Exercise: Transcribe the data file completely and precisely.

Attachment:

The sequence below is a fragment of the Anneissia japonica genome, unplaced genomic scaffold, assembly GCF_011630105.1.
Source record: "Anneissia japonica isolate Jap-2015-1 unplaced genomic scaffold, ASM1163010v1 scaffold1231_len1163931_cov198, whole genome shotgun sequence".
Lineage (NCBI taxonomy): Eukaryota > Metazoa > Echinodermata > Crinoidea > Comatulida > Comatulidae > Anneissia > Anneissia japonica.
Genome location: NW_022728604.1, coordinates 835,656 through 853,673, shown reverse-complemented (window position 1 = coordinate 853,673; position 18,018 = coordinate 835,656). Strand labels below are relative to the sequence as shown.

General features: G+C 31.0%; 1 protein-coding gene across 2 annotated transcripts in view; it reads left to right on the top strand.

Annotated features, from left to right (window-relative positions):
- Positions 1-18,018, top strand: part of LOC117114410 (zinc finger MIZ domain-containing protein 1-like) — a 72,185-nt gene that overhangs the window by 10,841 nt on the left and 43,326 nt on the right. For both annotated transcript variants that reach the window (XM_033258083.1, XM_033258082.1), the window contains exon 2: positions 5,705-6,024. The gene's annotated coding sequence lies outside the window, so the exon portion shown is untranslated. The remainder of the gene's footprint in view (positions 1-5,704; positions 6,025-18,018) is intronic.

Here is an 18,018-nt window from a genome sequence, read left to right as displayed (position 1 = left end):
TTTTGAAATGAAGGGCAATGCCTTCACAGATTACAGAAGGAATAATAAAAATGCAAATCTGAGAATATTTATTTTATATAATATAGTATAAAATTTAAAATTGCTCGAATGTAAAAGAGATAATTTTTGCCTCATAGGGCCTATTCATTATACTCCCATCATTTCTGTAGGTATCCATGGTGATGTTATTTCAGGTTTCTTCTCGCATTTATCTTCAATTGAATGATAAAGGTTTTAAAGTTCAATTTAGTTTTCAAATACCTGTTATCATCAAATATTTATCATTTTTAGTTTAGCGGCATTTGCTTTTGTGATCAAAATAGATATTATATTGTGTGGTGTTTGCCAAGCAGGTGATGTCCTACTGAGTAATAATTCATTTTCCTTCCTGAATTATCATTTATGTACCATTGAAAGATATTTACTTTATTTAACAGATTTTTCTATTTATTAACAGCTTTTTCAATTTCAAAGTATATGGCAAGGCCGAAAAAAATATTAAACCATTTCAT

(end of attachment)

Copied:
The sequence below is a fragment of the Anneissia japonica genome, unplaced genomic scaffold, assembly GCF_011630105.1.
Source record: "Anneissia japonica isolate Jap-2015-1 unplaced genomic scaffold, ASM1163010v1 scaffold1231_len1163931_cov198, whole genome shotgun sequence".
Lineage (NCBI taxonomy): Eukaryota > Metazoa > Echinodermata > Crinoidea > Comatulida > Comatulidae > Anneissia > Anneissia japonica.
Genome location: NW_022728604.1, coordinates 835,656 through 853,673, shown reverse-complemented (window position 1 = coordinate 853,673; position 18,018 = coordinate 835,656). Strand labels below are relative to the sequence as shown.

General features: G+C 31.0%; 1 protein-coding gene across 2 annotated transcripts in view; it reads left to right on the top strand.

Annotated features, from left to right (window-relative positions):
- Positions 1-18,018, top strand: part of LOC117114410 (zinc finger MIZ domain-containing protein 1-like) — a 72,185-nt gene that overhangs the window by 10,841 nt on the left and 43,326 nt on the right. For both annotated transcript variants that reach the window (XM_033258083.1, XM_033258082.1), the window contains exon 2: positions 5,705-6,024. The gene's annotated coding sequence lies outside the window, so the exon portion shown is untranslated. The remainder of the gene's footprint in view (positions 1-5,704; positions 6,025-18,018) is intronic.

Here is an 18,018-nt window from a genome sequence, read left to right as displayed (position 1 = left end):
TTTTGAAATGAAGGGCAATGCCTTCACAGATTACAGAAGGAATAATAAAAATGCAAATCTGAGAATATTTATTTTATATAATATAGTATAAAATTTAAAATTGCTCGAATGTAAAAGAGATAATTTTTGCCTCATAGGGCCTATTCATTATACTCCCATCATTTCTGTAGGTATCCATGGTGATGTTATTTCAGGTTTCTTCTCGCATTTATCTTCAATTGAATGATAAAGGTTTTAAAGTTCAATTTAGTTTTCAAATACCTGTTATCATCAAATATTTATCATTTTTAGTTTAGCGGCATTTGCTTTTGTGATCAAAATAGATATTATATTGTGTGGTGTTTGCCAAGCAGGTGATGTCCTACTGAGTAATAATTCATTTTCCTTCCTGAATTATCATTTATGTACCATTGAAAGATATTTACTTTATTTAACAGATTTTTCTATTTATTAACAGCTTTTTCAATTTCAAAGTATATGGCAAGGCCGAAAAAAATATTAAACCATTTCAT